The US is making quiet cars noisy, EV and hybrids forced to add fake sound


    The National Highway Traffic Safety Administration (NHTSA) is a division of the US Department of Transportation and have just announced a new standard that will make ‘Quiet Cars’ louder under the guise of safety.

    The new federal safety standard will help pedestrians who are blind, have low vision, and other pedestrians detect the presence, direction and location of these vehicles when they are traveling at low speeds, which they say will help prevent about 2,400 pedestrian injuries each year.

    America at a federal level will now set a  minimum sound requirements for hybrid and electric vehicles. This new standard requires hybrid and electric passenger cars, light trucks and vans (LTVs), and low speed vehicles (LSVs) to produce sounds while the vehicle is in forward motion up to 30 km/h, and reversing, meeting the requirements of this standard.

    Manufacturers have until Sept. 1, 2019, to equip all new hybrid and electric vehicles with sounds that meet the new federal safety standard. Half of new hybrid and electric vehicles must be in compliance one year before the final deadline.

    So what is that standard of noise they have to emit ? This is where things are a little in-precise, but we know our readers love the technical detail, so you can read that below. You’d think the safety concerns would be best met if this artificial sound is consistent, so a blind person for example, would easily tell that’s a vehicle, compared to any other environmental noise.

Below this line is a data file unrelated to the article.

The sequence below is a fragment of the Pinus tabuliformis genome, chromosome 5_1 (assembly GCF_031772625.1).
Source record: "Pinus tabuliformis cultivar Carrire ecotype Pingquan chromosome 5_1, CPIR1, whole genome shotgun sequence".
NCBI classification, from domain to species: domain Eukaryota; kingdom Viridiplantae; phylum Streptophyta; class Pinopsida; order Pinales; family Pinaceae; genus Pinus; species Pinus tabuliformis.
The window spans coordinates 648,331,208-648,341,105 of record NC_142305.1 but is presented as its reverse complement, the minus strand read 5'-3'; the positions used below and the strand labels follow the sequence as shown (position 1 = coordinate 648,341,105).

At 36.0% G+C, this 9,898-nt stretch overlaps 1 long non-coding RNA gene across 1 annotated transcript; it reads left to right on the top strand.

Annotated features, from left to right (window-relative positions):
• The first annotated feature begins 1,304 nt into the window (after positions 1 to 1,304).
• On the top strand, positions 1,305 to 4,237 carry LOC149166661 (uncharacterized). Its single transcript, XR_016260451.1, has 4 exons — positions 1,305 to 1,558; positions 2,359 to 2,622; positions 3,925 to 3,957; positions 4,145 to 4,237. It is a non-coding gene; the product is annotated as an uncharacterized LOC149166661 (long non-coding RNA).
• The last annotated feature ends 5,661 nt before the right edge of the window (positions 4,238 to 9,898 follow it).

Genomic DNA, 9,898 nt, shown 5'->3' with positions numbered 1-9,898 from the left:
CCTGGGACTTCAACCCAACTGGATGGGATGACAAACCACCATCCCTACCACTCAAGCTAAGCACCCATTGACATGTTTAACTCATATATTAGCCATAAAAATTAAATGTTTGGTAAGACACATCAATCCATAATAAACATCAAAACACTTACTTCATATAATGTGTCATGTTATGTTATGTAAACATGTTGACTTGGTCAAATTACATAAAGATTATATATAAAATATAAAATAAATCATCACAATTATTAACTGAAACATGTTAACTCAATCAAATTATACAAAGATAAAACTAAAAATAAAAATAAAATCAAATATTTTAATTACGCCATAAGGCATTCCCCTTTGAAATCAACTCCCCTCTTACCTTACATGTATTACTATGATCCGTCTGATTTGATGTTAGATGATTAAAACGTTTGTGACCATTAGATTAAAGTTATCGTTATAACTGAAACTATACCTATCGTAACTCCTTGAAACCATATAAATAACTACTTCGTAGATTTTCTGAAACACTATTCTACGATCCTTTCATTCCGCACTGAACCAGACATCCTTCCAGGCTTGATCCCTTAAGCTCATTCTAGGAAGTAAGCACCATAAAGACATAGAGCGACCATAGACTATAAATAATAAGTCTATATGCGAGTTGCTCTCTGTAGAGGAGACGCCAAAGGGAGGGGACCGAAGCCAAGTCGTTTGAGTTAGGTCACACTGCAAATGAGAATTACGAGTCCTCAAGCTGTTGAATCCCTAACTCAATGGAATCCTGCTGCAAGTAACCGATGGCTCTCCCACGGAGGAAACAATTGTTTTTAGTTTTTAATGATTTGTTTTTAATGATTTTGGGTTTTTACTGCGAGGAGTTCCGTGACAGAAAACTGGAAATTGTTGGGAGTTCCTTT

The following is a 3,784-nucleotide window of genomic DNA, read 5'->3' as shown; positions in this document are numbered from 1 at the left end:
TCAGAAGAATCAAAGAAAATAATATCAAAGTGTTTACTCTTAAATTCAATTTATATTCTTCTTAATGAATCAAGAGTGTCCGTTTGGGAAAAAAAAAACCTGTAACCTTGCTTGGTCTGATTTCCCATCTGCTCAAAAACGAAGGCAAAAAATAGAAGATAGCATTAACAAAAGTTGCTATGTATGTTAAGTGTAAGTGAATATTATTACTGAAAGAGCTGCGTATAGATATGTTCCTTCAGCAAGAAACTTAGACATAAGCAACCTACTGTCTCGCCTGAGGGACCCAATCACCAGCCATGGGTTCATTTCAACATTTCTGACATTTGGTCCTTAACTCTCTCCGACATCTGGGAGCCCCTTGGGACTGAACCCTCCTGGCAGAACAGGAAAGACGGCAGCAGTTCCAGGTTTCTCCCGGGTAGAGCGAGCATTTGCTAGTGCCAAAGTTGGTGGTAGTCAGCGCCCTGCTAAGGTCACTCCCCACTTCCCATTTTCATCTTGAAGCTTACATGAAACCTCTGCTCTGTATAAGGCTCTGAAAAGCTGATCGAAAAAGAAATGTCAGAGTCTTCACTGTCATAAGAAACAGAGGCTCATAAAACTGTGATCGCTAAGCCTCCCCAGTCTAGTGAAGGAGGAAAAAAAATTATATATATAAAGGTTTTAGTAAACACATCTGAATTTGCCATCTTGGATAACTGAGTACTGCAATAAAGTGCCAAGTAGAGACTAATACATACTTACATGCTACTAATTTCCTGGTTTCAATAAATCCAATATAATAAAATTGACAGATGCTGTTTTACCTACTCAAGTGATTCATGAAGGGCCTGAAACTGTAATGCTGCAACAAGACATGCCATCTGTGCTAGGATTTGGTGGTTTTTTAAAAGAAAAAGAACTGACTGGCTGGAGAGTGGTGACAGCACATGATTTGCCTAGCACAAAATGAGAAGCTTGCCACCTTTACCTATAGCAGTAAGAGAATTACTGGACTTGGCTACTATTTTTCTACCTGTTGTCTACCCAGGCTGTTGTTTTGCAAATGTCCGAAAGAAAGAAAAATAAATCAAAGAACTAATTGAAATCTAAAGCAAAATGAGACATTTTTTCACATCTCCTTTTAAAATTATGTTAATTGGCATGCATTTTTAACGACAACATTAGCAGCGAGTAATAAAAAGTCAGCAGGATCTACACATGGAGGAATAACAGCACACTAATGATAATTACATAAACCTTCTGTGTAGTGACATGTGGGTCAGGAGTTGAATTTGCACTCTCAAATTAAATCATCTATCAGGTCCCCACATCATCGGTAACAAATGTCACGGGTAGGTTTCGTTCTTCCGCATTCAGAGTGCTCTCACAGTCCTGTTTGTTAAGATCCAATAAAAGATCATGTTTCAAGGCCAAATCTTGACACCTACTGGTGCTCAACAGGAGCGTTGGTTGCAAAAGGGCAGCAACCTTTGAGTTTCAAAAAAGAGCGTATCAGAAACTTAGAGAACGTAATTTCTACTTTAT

In this final rule, the agency is reducing the number of one-third octave bands for which there are minimum requirements. The NPRM proposed that vehicles would have to emit sound meeting minimum requirements in eight one-third octave bands. To comply with this final rule, hybrid and electric vehicles will instead have to meet a requirement specifying either two or four one-third octave bands.

    Vehicles complying with the four-band requirement must meet minimum sound pressure levels in any four non-adjacent one-third octave bands between 315 Hz and 5000 Hz, including the one-third octave bands between 630 Hz and 1600 Hz (these bands were excluded in the NPRM).

    Vehicles complying with the two-band requirement must meet minimum sound pressure levels in two non adjacent one-third octave bands between 315 Hz and 3150 Hz. For the two-band requirement, one band must be below 1000 Hz and the second band must be at or above 1000 Hz, and the two bands used to meet the two-band requirement also must meet a minimum band sum requirement.

    Given where we are with the race to autonomous vehicles, I look forward to this rule being overturned if a manufacturer can prove their vehicle won’t run into people. Make no mistake about it, we’re on a trajectory in the next 10 years to reach a point where cars simply can’t have accidents and certainly can’t run into humans. When vehicles actually have a full 360 picture of the ever changing environment around them, reacting to potential incidents will quickly become second nature and automatically implementing this without human intervention is a requirement for the levels 4/5 of autonomy.

    One of the side benefits of EVs particularly is the reduction of noise and over the coming decades where our transportation switches to electric vehicles, the noise pollution found in our streets and our cities, generated by thousands of vehicles will essentially be removed. It’d be an absolute shame if this artificial noise requirement was enforced in the longer term.


    Jason Cartwright
    Jason Cartwright
    Creator of techAU, Jason has spent the dozen+ years covering technology in Australia and around the world. Bringing a background in multimedia and passion for technology to the job, Cartwright delivers detailed product reviews, event coverage and industry news on a daily basis. Disclaimer: Tesla Shareholder from 20/01/2021

    Leave a Reply


    Latest posts


    Related articles